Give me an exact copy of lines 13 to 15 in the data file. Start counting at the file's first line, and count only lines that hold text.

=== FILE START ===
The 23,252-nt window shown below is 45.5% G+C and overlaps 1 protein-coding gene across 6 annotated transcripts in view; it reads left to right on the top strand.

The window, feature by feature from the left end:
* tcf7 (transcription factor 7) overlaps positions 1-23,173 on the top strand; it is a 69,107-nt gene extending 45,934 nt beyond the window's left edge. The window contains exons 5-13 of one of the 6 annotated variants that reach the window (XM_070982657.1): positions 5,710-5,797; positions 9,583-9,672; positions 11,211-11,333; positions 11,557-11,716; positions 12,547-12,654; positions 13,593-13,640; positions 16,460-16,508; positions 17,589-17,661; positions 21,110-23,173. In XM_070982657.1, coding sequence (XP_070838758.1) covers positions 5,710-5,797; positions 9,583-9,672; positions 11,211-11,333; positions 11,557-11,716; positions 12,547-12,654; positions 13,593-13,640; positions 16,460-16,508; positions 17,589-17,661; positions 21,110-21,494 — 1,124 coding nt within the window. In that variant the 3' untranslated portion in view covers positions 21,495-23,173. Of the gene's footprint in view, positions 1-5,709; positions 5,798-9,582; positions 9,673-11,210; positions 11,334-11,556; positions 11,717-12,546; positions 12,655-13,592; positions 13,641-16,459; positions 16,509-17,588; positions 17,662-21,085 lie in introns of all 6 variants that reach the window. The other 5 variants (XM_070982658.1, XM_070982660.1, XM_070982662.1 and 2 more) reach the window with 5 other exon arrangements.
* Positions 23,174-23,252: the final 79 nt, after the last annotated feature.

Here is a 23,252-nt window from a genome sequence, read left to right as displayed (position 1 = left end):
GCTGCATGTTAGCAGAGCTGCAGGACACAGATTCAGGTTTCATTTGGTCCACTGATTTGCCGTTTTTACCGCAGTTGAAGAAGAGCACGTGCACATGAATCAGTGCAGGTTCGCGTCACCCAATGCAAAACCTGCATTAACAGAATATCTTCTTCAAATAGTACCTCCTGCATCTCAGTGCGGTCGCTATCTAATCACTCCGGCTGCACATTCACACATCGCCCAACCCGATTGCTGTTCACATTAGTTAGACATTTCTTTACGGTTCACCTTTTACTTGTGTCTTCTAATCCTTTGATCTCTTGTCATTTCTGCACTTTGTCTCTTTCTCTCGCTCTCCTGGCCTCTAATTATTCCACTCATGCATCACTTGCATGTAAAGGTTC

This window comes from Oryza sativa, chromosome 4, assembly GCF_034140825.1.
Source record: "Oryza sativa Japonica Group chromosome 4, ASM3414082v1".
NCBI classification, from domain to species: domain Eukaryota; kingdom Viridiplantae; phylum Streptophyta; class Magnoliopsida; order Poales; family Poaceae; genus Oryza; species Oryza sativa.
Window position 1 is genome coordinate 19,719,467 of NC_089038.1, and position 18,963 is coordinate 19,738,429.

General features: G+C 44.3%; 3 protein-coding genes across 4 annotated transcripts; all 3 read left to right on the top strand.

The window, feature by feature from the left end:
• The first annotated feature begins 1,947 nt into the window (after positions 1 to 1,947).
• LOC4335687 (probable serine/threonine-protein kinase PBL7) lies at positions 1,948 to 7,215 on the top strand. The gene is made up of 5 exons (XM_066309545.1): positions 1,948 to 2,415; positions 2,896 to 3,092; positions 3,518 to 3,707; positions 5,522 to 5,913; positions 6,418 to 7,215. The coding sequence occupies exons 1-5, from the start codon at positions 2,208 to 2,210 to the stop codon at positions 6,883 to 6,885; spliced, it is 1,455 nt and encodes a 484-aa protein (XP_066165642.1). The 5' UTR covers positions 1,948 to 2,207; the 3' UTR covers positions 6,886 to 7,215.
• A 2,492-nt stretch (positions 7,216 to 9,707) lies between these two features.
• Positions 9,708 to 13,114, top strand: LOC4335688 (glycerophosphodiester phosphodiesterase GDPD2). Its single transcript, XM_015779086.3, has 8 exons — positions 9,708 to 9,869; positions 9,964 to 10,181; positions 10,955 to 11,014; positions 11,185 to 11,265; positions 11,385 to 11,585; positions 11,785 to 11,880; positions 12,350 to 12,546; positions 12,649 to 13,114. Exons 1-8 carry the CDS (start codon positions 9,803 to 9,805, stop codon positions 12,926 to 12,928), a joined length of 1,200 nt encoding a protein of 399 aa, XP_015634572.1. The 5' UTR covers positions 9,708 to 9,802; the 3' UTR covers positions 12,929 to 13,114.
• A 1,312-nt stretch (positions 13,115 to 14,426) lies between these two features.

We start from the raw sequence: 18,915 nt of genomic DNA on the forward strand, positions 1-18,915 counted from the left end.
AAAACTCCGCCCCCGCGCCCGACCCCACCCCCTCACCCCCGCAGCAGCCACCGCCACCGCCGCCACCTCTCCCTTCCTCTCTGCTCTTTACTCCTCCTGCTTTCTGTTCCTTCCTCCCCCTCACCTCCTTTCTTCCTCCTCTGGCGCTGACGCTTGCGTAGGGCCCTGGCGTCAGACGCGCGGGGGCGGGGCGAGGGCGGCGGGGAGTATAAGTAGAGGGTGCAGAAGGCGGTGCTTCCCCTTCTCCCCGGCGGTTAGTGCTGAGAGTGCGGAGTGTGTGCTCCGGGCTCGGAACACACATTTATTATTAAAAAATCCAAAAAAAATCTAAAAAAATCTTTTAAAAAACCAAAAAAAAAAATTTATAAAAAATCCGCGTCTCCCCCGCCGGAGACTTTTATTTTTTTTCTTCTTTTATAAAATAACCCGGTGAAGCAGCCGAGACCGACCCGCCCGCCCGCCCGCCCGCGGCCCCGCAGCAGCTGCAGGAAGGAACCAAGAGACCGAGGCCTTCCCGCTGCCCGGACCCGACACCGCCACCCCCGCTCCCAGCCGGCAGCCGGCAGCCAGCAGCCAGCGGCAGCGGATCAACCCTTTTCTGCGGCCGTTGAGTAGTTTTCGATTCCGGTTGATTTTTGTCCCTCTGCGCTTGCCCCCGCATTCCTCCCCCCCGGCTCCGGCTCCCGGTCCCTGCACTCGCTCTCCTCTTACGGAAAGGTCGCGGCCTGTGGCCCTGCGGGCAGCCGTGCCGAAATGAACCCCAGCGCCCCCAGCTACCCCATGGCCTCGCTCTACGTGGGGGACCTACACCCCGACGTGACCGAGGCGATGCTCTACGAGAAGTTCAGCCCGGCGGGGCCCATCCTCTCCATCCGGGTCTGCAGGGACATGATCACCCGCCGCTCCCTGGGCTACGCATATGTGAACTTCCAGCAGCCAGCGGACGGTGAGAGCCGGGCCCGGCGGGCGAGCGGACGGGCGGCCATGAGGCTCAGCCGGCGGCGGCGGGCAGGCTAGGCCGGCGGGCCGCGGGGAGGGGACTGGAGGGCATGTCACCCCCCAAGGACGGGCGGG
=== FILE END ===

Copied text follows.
• The first annotated feature begins 1,947 nt into the window (after positions 1 to 1,947).
• LOC4335687 (probable serine/threonine-protein kinase PBL7) lies at positions 1,948 to 7,215 on the top strand. The gene is made up of 5 exons (XM_066309545.1): positions 1,948 to 2,415; positions 2,896 to 3,092; positions 3,518 to 3,707; positions 5,522 to 5,913; positions 6,418 to 7,215. The coding sequence occupies exons 1-5, from the start codon at positions 2,208 to 2,210 to the stop codon at positions 6,883 to 6,885; spliced, it is 1,455 nt and encodes a 484-aa protein (XP_066165642.1). The 5' UTR covers positions 1,948 to 2,207; the 3' UTR covers positions 6,886 to 7,215.
• A 2,492-nt stretch (positions 7,216 to 9,707) lies between these two features.